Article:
Photograph by Mark Peckmezian for Bloomberg Businessweek
The flames just rose again beneath the $16 billion-a-year college sports industry’s scandal du jour. Mary Willingham, the academic-fraud whistleblower at the University of North Carolina, announced her resignation from the prestigious Chapel Hill, N.C., campus.
Willingham confirmed her imminent departure after an hour-long meeting with Carol Folt, the university’s chancellor. UNC described the encounter as “productive,” but Willingham indicated it had been acrimonious.
A former tutor to top Tar Heel athletes, Willingham helped reveal that the university had for years steered football and basketball players into fake classes that never met. She said that she and other academic advisers did so as a way of keeping the athletes eligible to play. The former chairman of UNC’s black-studies department is under criminal indictment in connection with the scandal.
North Carolina has acknowledged—and apologized for—the corruption but insists that it was “academic” in nature, rather than “athletic.” That distinction has apparently held sway with the National Collegiate Athletic Association, which so far has declined to investigate the goings on in Chapel Hill. An NCAA investigation could lead to questions about the legitimacy of the university’s national men’s basketball championships in 2005 and 2009.
On other fronts, the NCAA faces lawsuits filed on behalf of current and former undergraduate athletes who accuse the association of acting as an illegal cartel that exploits football and basketball players by failing to share the proceeds from lucrative television and video game contracts. The NCAA also is fighting a nascent unionization campaign by football players demanding better health coverage and more say in how the vast college sports business operates.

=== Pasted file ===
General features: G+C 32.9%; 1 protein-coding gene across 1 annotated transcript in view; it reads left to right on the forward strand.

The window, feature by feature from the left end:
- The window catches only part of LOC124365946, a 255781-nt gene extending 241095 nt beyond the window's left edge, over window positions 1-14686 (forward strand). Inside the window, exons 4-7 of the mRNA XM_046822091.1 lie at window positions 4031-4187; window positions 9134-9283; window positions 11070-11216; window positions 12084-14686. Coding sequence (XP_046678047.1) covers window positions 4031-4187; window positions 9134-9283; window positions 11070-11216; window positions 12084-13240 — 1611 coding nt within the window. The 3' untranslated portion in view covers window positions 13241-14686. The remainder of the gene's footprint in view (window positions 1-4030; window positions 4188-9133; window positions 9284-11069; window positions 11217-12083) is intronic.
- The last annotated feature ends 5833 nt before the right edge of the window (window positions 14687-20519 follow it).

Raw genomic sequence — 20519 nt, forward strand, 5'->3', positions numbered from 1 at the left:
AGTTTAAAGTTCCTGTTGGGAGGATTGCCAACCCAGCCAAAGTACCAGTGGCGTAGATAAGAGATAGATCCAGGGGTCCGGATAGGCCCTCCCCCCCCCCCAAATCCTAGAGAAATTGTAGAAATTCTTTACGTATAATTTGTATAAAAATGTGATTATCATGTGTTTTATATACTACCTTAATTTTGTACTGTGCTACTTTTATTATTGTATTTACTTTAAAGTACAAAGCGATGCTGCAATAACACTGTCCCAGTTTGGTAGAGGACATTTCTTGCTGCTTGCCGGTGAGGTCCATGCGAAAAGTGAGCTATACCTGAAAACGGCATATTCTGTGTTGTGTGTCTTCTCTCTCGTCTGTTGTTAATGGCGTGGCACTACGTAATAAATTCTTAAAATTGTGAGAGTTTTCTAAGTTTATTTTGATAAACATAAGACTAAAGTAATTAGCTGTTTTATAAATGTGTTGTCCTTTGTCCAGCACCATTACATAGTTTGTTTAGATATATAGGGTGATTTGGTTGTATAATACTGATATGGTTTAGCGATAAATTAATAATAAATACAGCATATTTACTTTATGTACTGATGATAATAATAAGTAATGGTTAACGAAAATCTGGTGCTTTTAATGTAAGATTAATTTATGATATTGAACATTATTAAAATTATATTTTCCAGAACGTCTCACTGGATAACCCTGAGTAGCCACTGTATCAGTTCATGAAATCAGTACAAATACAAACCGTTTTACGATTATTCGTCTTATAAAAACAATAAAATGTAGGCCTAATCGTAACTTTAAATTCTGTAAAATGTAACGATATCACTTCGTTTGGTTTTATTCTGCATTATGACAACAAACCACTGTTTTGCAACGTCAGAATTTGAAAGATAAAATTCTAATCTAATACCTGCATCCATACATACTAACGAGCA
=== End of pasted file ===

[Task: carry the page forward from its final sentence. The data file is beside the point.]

UNC, known for its strong academic tradition and powerhouse basketball program, has come to symbolize a central element of the college sports controversy. The NCAA justifies its refusal to compensate athletes by stressing that its competitors receive as compensation a four-year education, often subsidized by scholarships, and a degree that stands them in good stead when their sports careers end. But the UNC scandal illustrates that the promise of a valuable education may be an empty one if even highly regarded schools are willing to funnel athletes into make-believe classes and stamp their transcripts with inflated grades.
UNC has questioned Willingham’s credibility, even as it has conceded the core of her revelations. Top university officials have repeatedly tried to change the focus of the controversy from the corruption of courses and the padding of transcripts to Willingham’s separate allegations that a substantial percentage of football and basketball players she worked with over the years could not read at anything close to a college level. The university has disputed research Willingham did on a selected group of at-risk student athletes, saying that she misinterpreted key test data. She, in turn, has stood by her unpublished work and countered that UNC has willfully distorted her findings.
On Monday, after Willingham sat down with Folt, UNC’s top spokesman, Joel Curran, told the Raleigh News & Observer that the meeting had been “productive.” Willingham, he said, “had an opportunity to really share her points of view on anything that she wished, and the chancellor had her opportunity to share her points of view, but the chancellor did not characterize it as anything but a productive meeting.” Curran said that Folt had not fired Willingham or asked her to quit.
In an e-mail, Willingham confirmed that she planned to resign as an undergraduate counselor, effective at the end of the semester, and said that she had not been forced out. “It was time to end this hostility,” Willingham said. “This chancellor has totally sold out.”
For an excellent analysis of this sad and outrageous situation, please read a blog post by Willingham’s friend and backer Jay Smith, a tenured UNC history professor. “The clash between Willingham and the university has never really been about statistics,” Smith writes. “The clash is all about the current model of collegiate athletics and whether the university can tolerate in its midst an insider who is determined to expose the defects of the collegiate model. The vehemence of the assault on Willingham shows how desperately UNC administrators, and UNC sports fans, cling to the myth that all is basically well in the Emerald City. Willingham urges us to look behind the curtain.”
Based on my own examination of the facts—described in this Bloomberg Businessweek cover story and related online dispatches—I believe Smith is putting it politely. Too politely. There’s something very much un-well in Oz.
NOTE: Peter Grauer, the chairman of Bloomberg L.P., which owns Bloomberg Businessweek, is a trustee of the University of North Carolina at Chapel Hill and sits on its Foundation Board and the UNC Global Research Institute Board.